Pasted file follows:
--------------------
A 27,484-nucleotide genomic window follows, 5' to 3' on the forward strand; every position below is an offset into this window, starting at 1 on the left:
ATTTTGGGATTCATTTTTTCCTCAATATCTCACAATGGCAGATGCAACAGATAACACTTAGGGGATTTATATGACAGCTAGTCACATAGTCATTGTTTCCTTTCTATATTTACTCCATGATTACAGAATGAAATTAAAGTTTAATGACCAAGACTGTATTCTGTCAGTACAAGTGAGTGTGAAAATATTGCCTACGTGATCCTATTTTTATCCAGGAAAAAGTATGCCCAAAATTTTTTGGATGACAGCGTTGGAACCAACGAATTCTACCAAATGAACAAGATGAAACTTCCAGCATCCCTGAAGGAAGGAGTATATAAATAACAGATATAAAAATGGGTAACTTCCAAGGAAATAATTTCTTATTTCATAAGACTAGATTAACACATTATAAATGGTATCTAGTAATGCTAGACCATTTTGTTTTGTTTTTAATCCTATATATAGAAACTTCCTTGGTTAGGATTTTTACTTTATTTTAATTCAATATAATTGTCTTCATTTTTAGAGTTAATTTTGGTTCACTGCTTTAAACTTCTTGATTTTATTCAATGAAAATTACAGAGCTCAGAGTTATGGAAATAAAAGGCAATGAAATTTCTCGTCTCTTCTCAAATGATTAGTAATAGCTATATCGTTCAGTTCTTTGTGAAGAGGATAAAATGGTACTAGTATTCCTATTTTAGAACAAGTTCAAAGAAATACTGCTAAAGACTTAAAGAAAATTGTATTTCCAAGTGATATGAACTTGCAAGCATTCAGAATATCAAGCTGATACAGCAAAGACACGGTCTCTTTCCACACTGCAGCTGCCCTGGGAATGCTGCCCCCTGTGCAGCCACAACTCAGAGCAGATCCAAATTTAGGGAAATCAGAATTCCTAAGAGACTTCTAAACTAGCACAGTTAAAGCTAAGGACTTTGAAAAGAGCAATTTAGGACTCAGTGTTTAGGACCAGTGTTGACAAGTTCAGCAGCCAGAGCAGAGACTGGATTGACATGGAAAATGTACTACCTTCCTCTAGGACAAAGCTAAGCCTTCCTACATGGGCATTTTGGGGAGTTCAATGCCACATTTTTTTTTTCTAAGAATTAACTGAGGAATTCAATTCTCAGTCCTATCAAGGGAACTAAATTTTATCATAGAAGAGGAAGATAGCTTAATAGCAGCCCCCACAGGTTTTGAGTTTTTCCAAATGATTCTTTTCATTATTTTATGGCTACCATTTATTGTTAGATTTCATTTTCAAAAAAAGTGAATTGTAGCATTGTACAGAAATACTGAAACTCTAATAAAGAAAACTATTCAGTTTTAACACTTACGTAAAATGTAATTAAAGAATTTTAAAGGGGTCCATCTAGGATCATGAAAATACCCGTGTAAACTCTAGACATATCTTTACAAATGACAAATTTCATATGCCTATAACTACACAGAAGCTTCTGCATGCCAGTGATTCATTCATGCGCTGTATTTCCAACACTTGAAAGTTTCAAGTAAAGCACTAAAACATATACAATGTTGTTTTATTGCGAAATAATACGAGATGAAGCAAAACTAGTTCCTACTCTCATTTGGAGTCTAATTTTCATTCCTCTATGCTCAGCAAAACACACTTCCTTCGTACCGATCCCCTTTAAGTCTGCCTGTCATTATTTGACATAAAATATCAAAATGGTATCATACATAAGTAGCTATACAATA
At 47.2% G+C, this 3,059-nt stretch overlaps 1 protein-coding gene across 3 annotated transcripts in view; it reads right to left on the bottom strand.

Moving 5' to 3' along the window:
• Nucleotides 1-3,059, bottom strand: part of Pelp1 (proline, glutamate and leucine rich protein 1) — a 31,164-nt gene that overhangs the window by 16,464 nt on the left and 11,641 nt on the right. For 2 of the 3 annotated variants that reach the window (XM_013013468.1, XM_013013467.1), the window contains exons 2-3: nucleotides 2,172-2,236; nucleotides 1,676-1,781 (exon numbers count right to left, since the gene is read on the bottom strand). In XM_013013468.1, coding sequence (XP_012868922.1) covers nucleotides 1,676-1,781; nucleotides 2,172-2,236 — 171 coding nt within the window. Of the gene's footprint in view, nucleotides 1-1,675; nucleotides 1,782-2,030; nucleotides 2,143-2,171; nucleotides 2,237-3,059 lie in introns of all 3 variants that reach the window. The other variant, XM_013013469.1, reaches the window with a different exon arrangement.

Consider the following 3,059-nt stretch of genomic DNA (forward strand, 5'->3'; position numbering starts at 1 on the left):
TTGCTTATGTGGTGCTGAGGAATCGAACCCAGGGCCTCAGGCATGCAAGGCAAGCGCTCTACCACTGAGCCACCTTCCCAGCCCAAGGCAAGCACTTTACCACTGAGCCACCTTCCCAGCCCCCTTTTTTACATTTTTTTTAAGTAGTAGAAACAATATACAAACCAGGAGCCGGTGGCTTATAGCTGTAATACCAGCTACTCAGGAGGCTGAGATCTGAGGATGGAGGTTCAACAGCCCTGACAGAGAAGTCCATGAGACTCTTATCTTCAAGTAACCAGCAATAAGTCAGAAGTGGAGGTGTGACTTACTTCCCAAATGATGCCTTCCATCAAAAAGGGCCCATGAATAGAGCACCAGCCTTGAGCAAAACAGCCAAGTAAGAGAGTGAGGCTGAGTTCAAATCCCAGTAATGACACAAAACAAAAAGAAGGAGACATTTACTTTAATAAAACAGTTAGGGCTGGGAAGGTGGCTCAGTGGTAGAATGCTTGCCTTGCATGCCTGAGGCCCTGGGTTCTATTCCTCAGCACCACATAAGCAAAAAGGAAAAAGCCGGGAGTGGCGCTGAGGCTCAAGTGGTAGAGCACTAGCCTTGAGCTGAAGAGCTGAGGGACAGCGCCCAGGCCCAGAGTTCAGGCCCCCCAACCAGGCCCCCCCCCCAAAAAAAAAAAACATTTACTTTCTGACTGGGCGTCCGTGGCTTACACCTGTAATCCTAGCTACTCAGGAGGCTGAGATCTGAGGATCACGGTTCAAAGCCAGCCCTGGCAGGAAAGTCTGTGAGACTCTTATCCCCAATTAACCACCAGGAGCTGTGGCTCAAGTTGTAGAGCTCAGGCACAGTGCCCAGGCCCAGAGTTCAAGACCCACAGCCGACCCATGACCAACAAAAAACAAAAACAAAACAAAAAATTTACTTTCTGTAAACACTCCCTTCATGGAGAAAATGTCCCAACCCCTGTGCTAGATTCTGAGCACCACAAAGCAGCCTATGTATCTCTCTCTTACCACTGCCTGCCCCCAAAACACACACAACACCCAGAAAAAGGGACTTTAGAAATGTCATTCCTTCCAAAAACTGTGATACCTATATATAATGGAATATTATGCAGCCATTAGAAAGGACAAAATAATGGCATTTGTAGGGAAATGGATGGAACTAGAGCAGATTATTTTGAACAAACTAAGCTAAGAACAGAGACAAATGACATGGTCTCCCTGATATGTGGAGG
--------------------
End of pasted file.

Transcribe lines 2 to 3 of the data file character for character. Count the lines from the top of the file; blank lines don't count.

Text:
ATTTTGGGATTCATTTTTTCCTCAATATCTCACAATGGCAGATGCAACAGATAACACTTAGGGGATTTATATGACAGCTAGTCACATAGTCATTGTTTCCTTTCTATATTTACTCCATGATTACAGAATGAAATTAAAGTTTAATGACCAAGACTGTATTCTGTCAGTACAAGTGAGTGTGAAAATATTGCCTACGTGATCCTATTTTTATCCAGGAAAAAGTATGCCCAAAATTTTTTGGATGACAGCGTTGGAACCAACGAATTCTACCAAATGAACAAGATGAAACTTCCAGCATCCCTGAAGGAAGGAGTATATAAATAACAGATATAAAAATGGGTAACTTCCAAGGAAATAATTTCTTATTTCATAAGACTAGATTAACACATTATAAATGGTATCTAGTAATGCTAGACCATTTTGTTTTGTTTTTAATCCTATATATAGAAACTTCCTTGGTTAGGATTTTTACTTTATTTTAATTCAATATAATTGTCTTCATTTTTAGAGTTAATTTTGGTTCACTGCTTTAAACTTCTTGATTTTATTCAATGAAAATTACAGAGCTCAGAGTTATGGAAATAAAAGGCAATGAAATTTCTCGTCTCTTCTCAAATGATTAGTAATAGCTATATCGTTCAGTTCTTTGTGAAGAGGATAAAATGGTACTAGTATTCCTATTTTAGAACAAGTTCAAAGAAATACTGCTAAAGACTTAAAGAAAATTGTATTTCCAAGTGATATGAACTTGCAAGCATTCAGAATATCAAGCTGATACAGCAAAGACACGGTCTCTTTCCACACTGCAGCTGCCCTGGGAATGCTGCCCCCTGTGCAGCCACAACTCAGAGCAGATCCAAATTTAGGGAAATCAGAATTCCTAAGAGACTTCTAAACTAGCACAGTTAAAGCTAAGGACTTTGAAAAGAGCAATTTAGGACTCAGTGTTTAGGACCAGTGTTGACAAGTTCAGCAGCCAGAGCAGAGACTGGATTGACATGGAAAATGTACTACCTTCCTCTAGGACAAAGCTAAGCCTTCCTACATGGGCATTTTGGGGAGTTCAATGCCACATTTTTTTTTTCTAAGAATTAACTGAGGAATTCAATTCTCAGTCCTATCAAGGGAACTAAATTTTATCATAGAAGAGGAAGATAGCTTAATAGCAGCCCCCACAGGTTTTGAGTTTTTCCAAATGATTCTTTTCATTATTTTATGGCTACCATTTATTGTTAGATTTCATTTTCAAAAAAAGTGAATTGTAGCATTGTACAGAAATACTGAAACTCTAATAAAGAAAACTATTCAGTTTTAACACTTACGTAAAATGTAATTAAAGAATTTTAAAGGGGTCCATCTAGGATCATGAAAATACCCGTGTAAACTCTAGACATATCTTTACAAATGACAAATTTCATATGCCTATAACTACACAGAAGCTTCTGCATGCCAGTGATTCATTCATGCGCTGTATTTCCAACACTTGAAAGTTTCAAGTAAAGCACTAAAACATATACAATGTTGTTTTATTGCGAAATAATACGAGATGAAGCAAAACTAGTTCCTACTCTCATTTGGAGTCTAATTTTCATTCCTCTATGCTCAGCAAAACACACTTCCTTCGTACCGATCCCCTTTAAGTCTGCCTGTCATTATTTGACATAAAATATCAAAATGGTATCATACATAAGTAGCTATACAATA
At 47.2% G+C, this 3,059-nt stretch overlaps 1 protein-coding gene across 3 annotated transcripts in view; it reads right to left on the bottom strand.